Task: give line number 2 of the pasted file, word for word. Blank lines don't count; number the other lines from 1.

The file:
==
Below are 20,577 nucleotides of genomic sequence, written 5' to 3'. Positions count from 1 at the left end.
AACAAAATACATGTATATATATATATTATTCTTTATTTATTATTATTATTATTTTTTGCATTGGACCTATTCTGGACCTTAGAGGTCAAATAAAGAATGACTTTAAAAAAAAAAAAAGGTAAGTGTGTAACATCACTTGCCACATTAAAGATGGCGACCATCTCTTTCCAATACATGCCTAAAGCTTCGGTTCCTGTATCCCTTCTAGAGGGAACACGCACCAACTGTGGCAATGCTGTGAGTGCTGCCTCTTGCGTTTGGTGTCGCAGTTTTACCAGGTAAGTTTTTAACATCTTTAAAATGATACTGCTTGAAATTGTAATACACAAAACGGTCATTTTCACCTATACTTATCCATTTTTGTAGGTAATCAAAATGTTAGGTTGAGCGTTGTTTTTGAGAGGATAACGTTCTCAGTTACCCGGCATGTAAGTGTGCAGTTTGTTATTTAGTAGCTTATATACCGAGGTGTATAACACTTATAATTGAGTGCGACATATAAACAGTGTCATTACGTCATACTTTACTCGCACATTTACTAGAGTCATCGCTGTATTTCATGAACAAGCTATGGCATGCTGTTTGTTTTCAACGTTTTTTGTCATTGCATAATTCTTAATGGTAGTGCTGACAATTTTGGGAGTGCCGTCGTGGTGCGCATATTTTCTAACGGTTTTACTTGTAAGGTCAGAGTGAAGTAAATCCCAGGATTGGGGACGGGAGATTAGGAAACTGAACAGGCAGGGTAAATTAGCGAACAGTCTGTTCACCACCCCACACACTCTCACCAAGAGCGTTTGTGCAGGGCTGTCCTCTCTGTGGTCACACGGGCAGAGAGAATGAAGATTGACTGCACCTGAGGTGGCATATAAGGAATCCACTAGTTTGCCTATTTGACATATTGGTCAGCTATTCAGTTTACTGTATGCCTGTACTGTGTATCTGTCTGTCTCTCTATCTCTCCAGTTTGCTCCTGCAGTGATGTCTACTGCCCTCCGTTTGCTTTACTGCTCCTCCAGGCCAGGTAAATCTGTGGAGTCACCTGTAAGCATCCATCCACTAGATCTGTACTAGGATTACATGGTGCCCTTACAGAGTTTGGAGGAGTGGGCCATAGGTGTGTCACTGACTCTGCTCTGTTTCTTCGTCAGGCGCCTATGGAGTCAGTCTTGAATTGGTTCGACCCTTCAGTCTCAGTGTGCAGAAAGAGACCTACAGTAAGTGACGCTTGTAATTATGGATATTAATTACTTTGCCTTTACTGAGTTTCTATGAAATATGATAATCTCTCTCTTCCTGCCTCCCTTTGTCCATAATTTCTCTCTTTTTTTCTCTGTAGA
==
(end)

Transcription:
AACAAAATACATGTATATATATATATTATTCTTTATTTATTATTATTATTATTTTTTGCATTGGACCTATTCTGGACCTTAGAGGTCAAATAAAGAATGACTTTAAAAAAAAAAAAAGGTAAGTGTGTAACATCACTTGCCACATTAAAGATGGCGACCATCTCTTTCCAATACATGCCTAAAGCTTCGGTTCCTGTATCCCTTCTAGAGGGAACACGCACCAACTGTGGCAATGCTGTGAGTGCTGCCTCTTGCGTTTGGTGTCGCAGTTTTACCAGGTAAGTTTTTAACATCTTTAAAATGATACTGCTTGAAATTGTAATACACAAAACGGTCATTTTCACCTATACTTATCCATTTTTGTAGGTAATCAAAATGTTAGGTTGAGCGTTGTTTTTGAGAGGATAACGTTCTCAGTTACCCGGCATGTAAGTGTGCAGTTTGTTATTTAGTAGCTTATATACCGAGGTGTATAACACTTATAATTGAGTGCGACATATAAACAGTGTCATTACGTCATACTTTACTCGCACATTTACTAGAGTCATCGCTGTATTTCATGAACAAGCTATGGCATGCTGTTTGTTTTCAACGTTTTTTGTCATTGCATAATTCTTAATGGTAGTGCTGACAATTTTGGGAGTGCCGTCGTGGTGCGCATATTTTCTAACGGTTTTACTTGTAAGGTCAGAGTGAAGTAAATCCCAGGATTGGGGACGGGAGATTAGGAAACTGAACAGGCAGGGTAAATTAGCGAACAGTCTGTTCACCACCCCACACACTCTCACCAAGAGCGTTTGTGCAGGGCTGTCCTCTCTGTGGTCACACGGGCAGAGAGAATGAAGATTGACTGCACCTGAGGTGGCATATAAGGAATCCACTAGTTTGCCTATTTGACATATTGGTCAGCTATTCAGTTTACTGTATGCCTGTACTGTGTATCTGTCTGTCTCTCTATCTCTCCAGTTTGCTCCTGCAGTGATGTCTACTGCCCTCCGTTTGCTTTACTGCTCCTCCAGGCCAGGTAAATCTGTGGAGTCACCTGTAAGCATCCATCCACTAGATCTGTACTAGGATTACATGGTGCCCTTACAGAGTTTGGAGGAGTGGGCCATAGGTGTGTCACTGACTCTGCTCTGTTTCTTCGTCAGGCGCCTATGGAGTCAGTCTTGAATTGGTTCGACCCTTCAGTCTCAGTGTGCAGAAAGAGACCTACAGTAAGTGACGCTTGTAATTATGGATATTAATTACTTTGCCTTTACTGAGTTTCTATGAAATATGATAATCTCTCTCTTCCTGCCTCCCTTTGTCCATAATTTCTCTCTTTTTTTCTCTGTAGA